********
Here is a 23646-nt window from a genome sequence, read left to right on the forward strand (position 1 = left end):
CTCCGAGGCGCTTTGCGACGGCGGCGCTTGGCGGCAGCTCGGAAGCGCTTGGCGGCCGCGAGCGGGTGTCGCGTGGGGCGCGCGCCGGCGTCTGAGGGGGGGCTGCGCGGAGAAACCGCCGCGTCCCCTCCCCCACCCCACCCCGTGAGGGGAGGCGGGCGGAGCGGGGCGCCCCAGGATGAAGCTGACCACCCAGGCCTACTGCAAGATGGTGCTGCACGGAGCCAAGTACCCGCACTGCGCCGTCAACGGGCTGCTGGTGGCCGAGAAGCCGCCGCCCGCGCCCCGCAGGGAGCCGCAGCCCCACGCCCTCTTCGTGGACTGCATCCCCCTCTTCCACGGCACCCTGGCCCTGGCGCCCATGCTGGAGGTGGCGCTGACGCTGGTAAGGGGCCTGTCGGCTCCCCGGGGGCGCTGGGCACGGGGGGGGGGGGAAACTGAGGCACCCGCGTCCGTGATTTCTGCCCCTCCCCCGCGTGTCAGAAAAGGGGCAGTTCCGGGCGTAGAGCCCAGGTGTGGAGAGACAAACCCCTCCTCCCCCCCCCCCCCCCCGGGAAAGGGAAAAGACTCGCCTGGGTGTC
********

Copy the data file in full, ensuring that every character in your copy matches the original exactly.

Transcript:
Here is a 23646-nt window from a genome sequence, read left to right on the forward strand (position 1 = left end):
CTCCGAGGCGCTTTGCGACGGCGGCGCTTGGCGGCAGCTCGGAAGCGCTTGGCGGCCGCGAGCGGGTGTCGCGTGGGGCGCGCGCCGGCGTCTGAGGGGGGGCTGCGCGGAGAAACCGCCGCGTCCCCTCCCCCACCCCACCCCGTGAGGGGAGGCGGGCGGAGCGGGGCGCCCCAGGATGAAGCTGACCACCCAGGCCTACTGCAAGATGGTGCTGCACGGAGCCAAGTACCCGCACTGCGCCGTCAACGGGCTGCTGGTGGCCGAGAAGCCGCCGCCCGCGCCCCGCAGGGAGCCGCAGCCCCACGCCCTCTTCGTGGACTGCATCCCCCTCTTCCACGGCACCCTGGCCCTGGCGCCCATGCTGGAGGTGGCGCTGACGCTGGTAAGGGGCCTGTCGGCTCCCCGGGGGCGCTGGGCACGGGGGGGGGGGGAAACTGAGGCACCCGCGTCCGTGATTTCTGCCCCTCCCCCGCGTGTCAGAAAAGGGGCAGTTCCGGGCGTAGAGCCCAGGTGTGGAGAGACAAACCCCTCCTCCCCCCCCCCCCCCCCGGGAAAGGGAAAAGACTCGCCTGGGTGTC